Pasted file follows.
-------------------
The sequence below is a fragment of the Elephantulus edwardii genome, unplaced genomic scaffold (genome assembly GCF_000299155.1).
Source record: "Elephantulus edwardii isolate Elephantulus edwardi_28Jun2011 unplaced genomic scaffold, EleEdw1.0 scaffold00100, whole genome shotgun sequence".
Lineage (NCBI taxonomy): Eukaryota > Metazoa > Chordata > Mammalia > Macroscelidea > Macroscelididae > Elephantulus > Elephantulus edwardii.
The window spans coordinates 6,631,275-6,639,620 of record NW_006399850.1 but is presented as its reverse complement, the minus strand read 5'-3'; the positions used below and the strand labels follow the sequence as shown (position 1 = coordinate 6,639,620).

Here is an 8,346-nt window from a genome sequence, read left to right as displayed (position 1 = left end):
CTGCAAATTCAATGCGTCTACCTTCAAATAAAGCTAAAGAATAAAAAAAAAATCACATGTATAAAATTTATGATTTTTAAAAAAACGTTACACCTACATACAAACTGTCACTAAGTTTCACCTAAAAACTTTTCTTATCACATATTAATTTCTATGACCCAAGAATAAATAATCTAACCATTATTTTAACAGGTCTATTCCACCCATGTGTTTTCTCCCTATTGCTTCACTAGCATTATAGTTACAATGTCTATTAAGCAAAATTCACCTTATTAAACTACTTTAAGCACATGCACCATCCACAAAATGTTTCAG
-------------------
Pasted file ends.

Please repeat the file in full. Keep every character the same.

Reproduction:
The sequence below is a fragment of the Elephantulus edwardii genome, unplaced genomic scaffold (genome assembly GCF_000299155.1).
Source record: "Elephantulus edwardii isolate Elephantulus edwardi_28Jun2011 unplaced genomic scaffold, EleEdw1.0 scaffold00100, whole genome shotgun sequence".
Lineage (NCBI taxonomy): Eukaryota > Metazoa > Chordata > Mammalia > Macroscelidea > Macroscelididae > Elephantulus > Elephantulus edwardii.
The window spans coordinates 6,631,275-6,639,620 of record NW_006399850.1 but is presented as its reverse complement, the minus strand read 5'-3'; the positions used below and the strand labels follow the sequence as shown (position 1 = coordinate 6,639,620).

Here is an 8,346-nt window from a genome sequence, read left to right as displayed (position 1 = left end):
CTGCAAATTCAATGCGTCTACCTTCAAATAAAGCTAAAGAATAAAAAAAAAATCACATGTATAAAATTTATGATTTTTAAAAAAACGTTACACCTACATACAAACTGTCACTAAGTTTCACCTAAAAACTTTTCTTATCACATATTAATTTCTATGACCCAAGAATAAATAATCTAACCATTATTTTAACAGGTCTATTCCACCCATGTGTTTTCTCCCTATTGCTTCACTAGCATTATAGTTACAATGTCTATTAAGCAAAATTCACCTTATTAAACTACTTTAAGCACATGCACCATCCACAAAATGTTTCAG